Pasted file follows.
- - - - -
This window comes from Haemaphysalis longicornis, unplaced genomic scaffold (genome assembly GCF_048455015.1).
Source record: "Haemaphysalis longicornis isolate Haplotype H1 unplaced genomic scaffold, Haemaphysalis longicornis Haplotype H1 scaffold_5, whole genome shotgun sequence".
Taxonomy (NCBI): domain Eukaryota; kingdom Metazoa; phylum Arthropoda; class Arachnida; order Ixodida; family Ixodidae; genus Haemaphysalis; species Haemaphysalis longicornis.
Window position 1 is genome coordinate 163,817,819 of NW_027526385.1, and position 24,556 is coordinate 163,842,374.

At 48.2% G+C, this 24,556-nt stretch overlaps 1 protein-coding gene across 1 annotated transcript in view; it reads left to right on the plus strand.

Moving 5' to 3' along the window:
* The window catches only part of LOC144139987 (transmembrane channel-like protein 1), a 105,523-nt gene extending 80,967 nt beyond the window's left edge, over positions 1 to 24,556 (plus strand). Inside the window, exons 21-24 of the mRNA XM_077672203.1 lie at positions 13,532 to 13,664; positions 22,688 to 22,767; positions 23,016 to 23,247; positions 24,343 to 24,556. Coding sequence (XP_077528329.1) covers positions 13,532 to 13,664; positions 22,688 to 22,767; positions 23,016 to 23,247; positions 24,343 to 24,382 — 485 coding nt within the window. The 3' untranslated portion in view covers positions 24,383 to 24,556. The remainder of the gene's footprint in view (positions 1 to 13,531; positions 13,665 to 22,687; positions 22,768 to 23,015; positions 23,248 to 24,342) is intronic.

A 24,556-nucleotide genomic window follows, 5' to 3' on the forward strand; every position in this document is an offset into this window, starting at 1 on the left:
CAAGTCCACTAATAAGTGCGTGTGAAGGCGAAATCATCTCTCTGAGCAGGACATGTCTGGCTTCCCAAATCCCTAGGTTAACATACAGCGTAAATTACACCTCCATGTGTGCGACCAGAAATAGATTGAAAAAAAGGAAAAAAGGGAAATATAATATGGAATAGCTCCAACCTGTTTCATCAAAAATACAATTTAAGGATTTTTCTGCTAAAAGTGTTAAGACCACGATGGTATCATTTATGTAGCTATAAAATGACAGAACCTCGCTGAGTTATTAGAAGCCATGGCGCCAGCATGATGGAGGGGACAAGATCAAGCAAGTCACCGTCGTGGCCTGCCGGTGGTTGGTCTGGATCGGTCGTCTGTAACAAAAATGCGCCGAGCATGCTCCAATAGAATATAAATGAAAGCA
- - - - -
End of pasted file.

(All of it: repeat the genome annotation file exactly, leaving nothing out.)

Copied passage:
This window comes from Haemaphysalis longicornis, unplaced genomic scaffold (genome assembly GCF_048455015.1).
Source record: "Haemaphysalis longicornis isolate Haplotype H1 unplaced genomic scaffold, Haemaphysalis longicornis Haplotype H1 scaffold_5, whole genome shotgun sequence".
Taxonomy (NCBI): domain Eukaryota; kingdom Metazoa; phylum Arthropoda; class Arachnida; order Ixodida; family Ixodidae; genus Haemaphysalis; species Haemaphysalis longicornis.
Window position 1 is genome coordinate 163,817,819 of NW_027526385.1, and position 24,556 is coordinate 163,842,374.

At 48.2% G+C, this 24,556-nt stretch overlaps 1 protein-coding gene across 1 annotated transcript in view; it reads left to right on the plus strand.

Moving 5' to 3' along the window:
* The window catches only part of LOC144139987 (transmembrane channel-like protein 1), a 105,523-nt gene extending 80,967 nt beyond the window's left edge, over positions 1 to 24,556 (plus strand). Inside the window, exons 21-24 of the mRNA XM_077672203.1 lie at positions 13,532 to 13,664; positions 22,688 to 22,767; positions 23,016 to 23,247; positions 24,343 to 24,556. Coding sequence (XP_077528329.1) covers positions 13,532 to 13,664; positions 22,688 to 22,767; positions 23,016 to 23,247; positions 24,343 to 24,382 — 485 coding nt within the window. The 3' untranslated portion in view covers positions 24,383 to 24,556. The remainder of the gene's footprint in view (positions 1 to 13,531; positions 13,665 to 22,687; positions 22,768 to 23,015; positions 23,248 to 24,342) is intronic.

A 24,556-nucleotide genomic window follows, 5' to 3' on the forward strand; every position in this document is an offset into this window, starting at 1 on the left:
CAAGTCCACTAATAAGTGCGTGTGAAGGCGAAATCATCTCTCTGAGCAGGACATGTCTGGCTTCCCAAATCCCTAGGTTAACATACAGCGTAAATTACACCTCCATGTGTGCGACCAGAAATAGATTGAAAAAAAGGAAAAAAGGGAAATATAATATGGAATAGCTCCAACCTGTTTCATCAAAAATACAATTTAAGGATTTTTCTGCTAAAAGTGTTAAGACCACGATGGTATCATTTATGTAGCTATAAAATGACAGAACCTCGCTGAGTTATTAGAAGCCATGGCGCCAGCATGATGGAGGGGACAAGATCAAGCAAGTCACCGTCGTGGCCTGCCGGTGGTTGGTCTGGATCGGTCGTCTGTAACAAAAATGCGCCGAGCATGCTCCAATAGAATATAAATGAAAGCA